A group of cottagers and year-long residents are declaring a small victory after the Ontario Municipal Board recently ruled against a proposed condo development at the site of the destroyed Minaki Lodge.
After 11 days of hearings earlier this year, the OMB ruled in October against a proposed development called "Minaki on the River," spearheaded in 2010 by Steinbach developers Schinkel Properties. The proposal would see the former site of the Minaki Lodge renovated and developed into 56 condos and 96 new cottages.
In their decision, the OMB said Minaki on the River Inc.'s plan to use private communal sewage treatment is not allowed under provincial policy. Since the proposal required the development to share the use of the former Lodge's treatment plant without municipal support, the project could not go ahead.
Minaki on the River Inc. contends the OMB made a mistake and have asked for leave to appeal the ruling to Divisional Court, said David Banman, one of the partners in the project.
"We can actually appeal the Ontario Municipal Board's decision which is what we're asking the court to take a look at, to see if there's a case, whether there's a mistake made at the OMB level."
Minaki on the River Inc. believes that the sewage plant is adequate for the development and Banman said they were given a licence in 2014 to run the plant at an even higher density than currently proposed, said Banman.
"Obviously we're disappointed but that's one of those things that happen with developments like this," he added. "It's been a twisting and turning saga and this is just one more twist and turn."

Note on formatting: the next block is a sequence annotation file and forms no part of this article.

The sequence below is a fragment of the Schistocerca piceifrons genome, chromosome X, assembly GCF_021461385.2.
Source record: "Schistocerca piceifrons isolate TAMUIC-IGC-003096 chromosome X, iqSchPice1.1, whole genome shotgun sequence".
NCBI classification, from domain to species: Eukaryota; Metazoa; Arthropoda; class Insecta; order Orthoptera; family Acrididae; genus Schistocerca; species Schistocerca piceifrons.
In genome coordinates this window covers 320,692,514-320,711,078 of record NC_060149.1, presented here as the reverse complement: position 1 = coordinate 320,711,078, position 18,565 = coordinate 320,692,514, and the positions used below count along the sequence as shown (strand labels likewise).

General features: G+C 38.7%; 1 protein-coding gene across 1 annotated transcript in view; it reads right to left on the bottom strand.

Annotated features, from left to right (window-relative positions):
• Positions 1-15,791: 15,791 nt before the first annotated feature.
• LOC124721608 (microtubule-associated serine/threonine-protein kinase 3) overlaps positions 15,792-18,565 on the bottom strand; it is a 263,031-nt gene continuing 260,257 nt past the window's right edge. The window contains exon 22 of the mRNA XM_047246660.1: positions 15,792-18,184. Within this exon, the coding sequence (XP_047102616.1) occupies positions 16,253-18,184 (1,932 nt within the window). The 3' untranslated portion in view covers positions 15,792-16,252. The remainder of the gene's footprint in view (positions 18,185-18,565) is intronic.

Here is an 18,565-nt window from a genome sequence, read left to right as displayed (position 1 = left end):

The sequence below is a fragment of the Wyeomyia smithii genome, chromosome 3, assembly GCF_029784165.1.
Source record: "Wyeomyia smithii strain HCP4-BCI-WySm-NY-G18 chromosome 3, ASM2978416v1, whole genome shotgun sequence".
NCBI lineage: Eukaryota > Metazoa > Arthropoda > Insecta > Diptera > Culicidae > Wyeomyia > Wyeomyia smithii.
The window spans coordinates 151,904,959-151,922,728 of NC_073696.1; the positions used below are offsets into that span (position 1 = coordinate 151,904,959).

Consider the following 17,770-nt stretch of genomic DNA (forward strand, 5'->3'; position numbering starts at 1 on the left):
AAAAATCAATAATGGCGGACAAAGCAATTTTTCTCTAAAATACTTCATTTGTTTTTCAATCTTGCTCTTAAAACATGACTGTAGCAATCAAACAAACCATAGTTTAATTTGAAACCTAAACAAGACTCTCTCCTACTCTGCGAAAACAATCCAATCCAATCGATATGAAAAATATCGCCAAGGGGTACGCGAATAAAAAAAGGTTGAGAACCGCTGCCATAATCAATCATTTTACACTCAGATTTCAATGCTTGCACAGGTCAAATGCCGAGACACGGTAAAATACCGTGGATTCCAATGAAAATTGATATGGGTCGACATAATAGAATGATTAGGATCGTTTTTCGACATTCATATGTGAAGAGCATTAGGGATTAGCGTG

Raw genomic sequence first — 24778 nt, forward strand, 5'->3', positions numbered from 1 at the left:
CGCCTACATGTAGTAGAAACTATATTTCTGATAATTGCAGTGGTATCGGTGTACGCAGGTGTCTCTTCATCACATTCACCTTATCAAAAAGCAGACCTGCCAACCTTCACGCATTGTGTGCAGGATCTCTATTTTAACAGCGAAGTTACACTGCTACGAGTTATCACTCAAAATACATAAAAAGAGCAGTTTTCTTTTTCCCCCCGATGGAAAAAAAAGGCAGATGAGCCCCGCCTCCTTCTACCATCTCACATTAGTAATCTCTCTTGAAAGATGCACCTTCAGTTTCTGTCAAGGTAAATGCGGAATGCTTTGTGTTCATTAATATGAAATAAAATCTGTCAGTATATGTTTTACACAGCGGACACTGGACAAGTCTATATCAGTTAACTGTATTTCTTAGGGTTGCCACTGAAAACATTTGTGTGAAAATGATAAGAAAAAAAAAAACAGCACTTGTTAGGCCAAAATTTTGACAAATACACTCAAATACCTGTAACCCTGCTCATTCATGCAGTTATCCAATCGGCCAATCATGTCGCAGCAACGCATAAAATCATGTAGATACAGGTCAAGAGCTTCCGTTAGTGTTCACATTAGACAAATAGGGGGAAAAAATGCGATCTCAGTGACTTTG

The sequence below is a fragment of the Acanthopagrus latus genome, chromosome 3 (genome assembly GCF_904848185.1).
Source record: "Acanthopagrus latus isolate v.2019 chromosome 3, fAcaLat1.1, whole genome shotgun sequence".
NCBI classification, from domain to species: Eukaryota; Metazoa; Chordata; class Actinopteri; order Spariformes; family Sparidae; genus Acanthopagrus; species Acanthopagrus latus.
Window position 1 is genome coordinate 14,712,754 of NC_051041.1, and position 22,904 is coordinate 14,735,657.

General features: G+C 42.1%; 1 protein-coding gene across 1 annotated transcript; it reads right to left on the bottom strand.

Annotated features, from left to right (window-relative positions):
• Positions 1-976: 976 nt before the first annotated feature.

Aside from the concerns surrounding the sewage treatment plant, there were concerns from Wabaseemoong Independent Nation and Ochiichagwe'Babigo'Ining Ojibway Nation downstream about the impact on fishing and water quality for the Winnipeg River, on which Minaki is located.
Public health and safety and land use were also questioned, said Mark Engebretson of the Minaki Cottagers Association, but density is the real concern.
"This proposal was so spectacularly dense, that it was almost unimaginably out of scale and context for Minaki. Minaki is a not-dense, wilderness setting, a little, tiny community based on tourism.
"The developers who proposed it, without having talked to anybody in 2010, have never seemed to understand that."
The year-long residents and local cottage owners have wanted to see development happen on the site, said Engebretson, since Minaki Lodge burned to the ground in 2003.
"This is the Minaki Lodge site, and it should be in use. There should be people on it," said Engebretson. "It would be so easy to develop it in a manner where the density and usage fit and enhance Minaki."
"We are fine with the thought that it could be a site for seasonal, residential use," he added, noting the residents would like to see 15-20 residential cottages on the site, which would allow for septic fields instead of the treatment plant, and also mitigate their other concerns.
Banman said the site has always housed hundreds of people when the hotel was up and running, and the infrastructure can support more than they're proposing.
"I think we're so far apart with what we see as being appropriate on that property that I'm just not sure how much common ground there is," said Banman, adding the groups have tried to hammer out their differences before.